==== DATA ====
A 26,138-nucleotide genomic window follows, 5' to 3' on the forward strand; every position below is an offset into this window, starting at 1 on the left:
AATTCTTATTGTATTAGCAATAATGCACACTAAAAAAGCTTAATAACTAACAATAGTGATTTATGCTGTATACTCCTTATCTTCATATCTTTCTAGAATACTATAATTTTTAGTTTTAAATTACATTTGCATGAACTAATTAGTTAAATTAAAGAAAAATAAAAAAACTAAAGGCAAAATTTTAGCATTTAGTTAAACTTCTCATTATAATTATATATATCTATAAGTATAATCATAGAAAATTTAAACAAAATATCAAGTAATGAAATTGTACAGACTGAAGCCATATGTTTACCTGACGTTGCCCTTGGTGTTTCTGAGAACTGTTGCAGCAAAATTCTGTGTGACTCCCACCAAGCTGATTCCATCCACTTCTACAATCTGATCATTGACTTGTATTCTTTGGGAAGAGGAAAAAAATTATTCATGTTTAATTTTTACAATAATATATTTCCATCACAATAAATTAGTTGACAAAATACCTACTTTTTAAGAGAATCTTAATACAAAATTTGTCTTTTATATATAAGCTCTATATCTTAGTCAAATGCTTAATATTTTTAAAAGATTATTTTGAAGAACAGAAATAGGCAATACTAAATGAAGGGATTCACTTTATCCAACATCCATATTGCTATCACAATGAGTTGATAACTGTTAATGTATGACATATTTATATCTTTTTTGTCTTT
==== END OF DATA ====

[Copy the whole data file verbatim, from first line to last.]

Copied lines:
A 26,138-nucleotide genomic window follows, 5' to 3' on the forward strand; every position below is an offset into this window, starting at 1 on the left:
AATTCTTATTGTATTAGCAATAATGCACACTAAAAAAGCTTAATAACTAACAATAGTGATTTATGCTGTATACTCCTTATCTTCATATCTTTCTAGAATACTATAATTTTTAGTTTTAAATTACATTTGCATGAACTAATTAGTTAAATTAAAGAAAAATAAAAAAACTAAAGGCAAAATTTTAGCATTTAGTTAAACTTCTCATTATAATTATATATATCTATAAGTATAATCATAGAAAATTTAAACAAAATATCAAGTAATGAAATTGTACAGACTGAAGCCATATGTTTACCTGACGTTGCCCTTGGTGTTTCTGAGAACTGTTGCAGCAAAATTCTGTGTGACTCCCACCAAGCTGATTCCATCCACTTCTACAATCTGATCATTGACTTGTATTCTTTGGGAAGAGGAAAAAAATTATTCATGTTTAATTTTTACAATAATATATTTCCATCACAATAAATTAGTTGACAAAATACCTACTTTTTAAGAGAATCTTAATACAAAATTTGTCTTTTATATATAAGCTCTATATCTTAGTCAAATGCTTAATATTTTTAAAAGATTATTTTGAAGAACAGAAATAGGCAATACTAAATGAAGGGATTCACTTTATCCAACATCCATATTGCTATCACAATGAGTTGATAACTGTTAATGTATGACATATTTATATCTTTTTTGTCTTT